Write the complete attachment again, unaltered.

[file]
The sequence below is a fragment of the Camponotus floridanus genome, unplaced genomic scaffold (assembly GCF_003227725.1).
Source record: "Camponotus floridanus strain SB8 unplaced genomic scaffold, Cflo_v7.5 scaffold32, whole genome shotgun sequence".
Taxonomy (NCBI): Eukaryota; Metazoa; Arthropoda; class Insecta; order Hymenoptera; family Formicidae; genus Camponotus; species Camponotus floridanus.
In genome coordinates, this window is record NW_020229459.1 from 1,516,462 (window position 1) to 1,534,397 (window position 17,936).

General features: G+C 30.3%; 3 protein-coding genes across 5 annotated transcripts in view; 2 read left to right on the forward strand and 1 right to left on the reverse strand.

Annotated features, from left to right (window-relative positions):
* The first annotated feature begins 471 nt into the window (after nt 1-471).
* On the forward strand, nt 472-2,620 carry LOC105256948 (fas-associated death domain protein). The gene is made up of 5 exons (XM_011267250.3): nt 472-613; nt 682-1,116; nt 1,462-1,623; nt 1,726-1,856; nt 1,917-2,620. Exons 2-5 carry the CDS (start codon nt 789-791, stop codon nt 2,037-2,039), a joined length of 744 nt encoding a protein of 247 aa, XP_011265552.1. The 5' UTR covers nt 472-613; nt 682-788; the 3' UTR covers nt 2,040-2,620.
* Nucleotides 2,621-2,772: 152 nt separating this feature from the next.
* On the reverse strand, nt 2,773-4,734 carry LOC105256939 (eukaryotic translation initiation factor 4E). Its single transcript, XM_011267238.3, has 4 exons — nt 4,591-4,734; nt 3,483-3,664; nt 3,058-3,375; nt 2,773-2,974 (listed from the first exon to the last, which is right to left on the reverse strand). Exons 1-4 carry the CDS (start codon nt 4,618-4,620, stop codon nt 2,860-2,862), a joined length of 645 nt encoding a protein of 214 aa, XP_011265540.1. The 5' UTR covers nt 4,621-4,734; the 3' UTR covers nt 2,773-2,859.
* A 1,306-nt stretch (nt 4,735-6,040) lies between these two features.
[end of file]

The sequence below is a fragment of the Camponotus floridanus genome, unplaced genomic scaffold (assembly GCF_003227725.1).
Source record: "Camponotus floridanus strain SB8 unplaced genomic scaffold, Cflo_v7.5 scaffold32, whole genome shotgun sequence".
Taxonomy (NCBI): Eukaryota; Metazoa; Arthropoda; class Insecta; order Hymenoptera; family Formicidae; genus Camponotus; species Camponotus floridanus.
In genome coordinates, this window is record NW_020229459.1 from 1,516,462 (window position 1) to 1,534,397 (window position 17,936).

General features: G+C 30.3%; 3 protein-coding genes across 5 annotated transcripts in view; 2 read left to right on the forward strand and 1 right to left on the reverse strand.

Annotated features, from left to right (window-relative positions):
* The first annotated feature begins 471 nt into the window (after nt 1-471).
* On the forward strand, nt 472-2,620 carry LOC105256948 (fas-associated death domain protein). The gene is made up of 5 exons (XM_011267250.3): nt 472-613; nt 682-1,116; nt 1,462-1,623; nt 1,726-1,856; nt 1,917-2,620. Exons 2-5 carry the CDS (start codon nt 789-791, stop codon nt 2,037-2,039), a joined length of 744 nt encoding a protein of 247 aa, XP_011265552.1. The 5' UTR covers nt 472-613; nt 682-788; the 3' UTR covers nt 2,040-2,620.
* Nucleotides 2,621-2,772: 152 nt separating this feature from the next.
* On the reverse strand, nt 2,773-4,734 carry LOC105256939 (eukaryotic translation initiation factor 4E). Its single transcript, XM_011267238.3, has 4 exons — nt 4,591-4,734; nt 3,483-3,664; nt 3,058-3,375; nt 2,773-2,974 (listed from the first exon to the last, which is right to left on the reverse strand). Exons 1-4 carry the CDS (start codon nt 4,618-4,620, stop codon nt 2,860-2,862), a joined length of 645 nt encoding a protein of 214 aa, XP_011265540.1. The 5' UTR covers nt 4,621-4,734; the 3' UTR covers nt 2,773-2,859.
* A 1,306-nt stretch (nt 4,735-6,040) lies between these two features.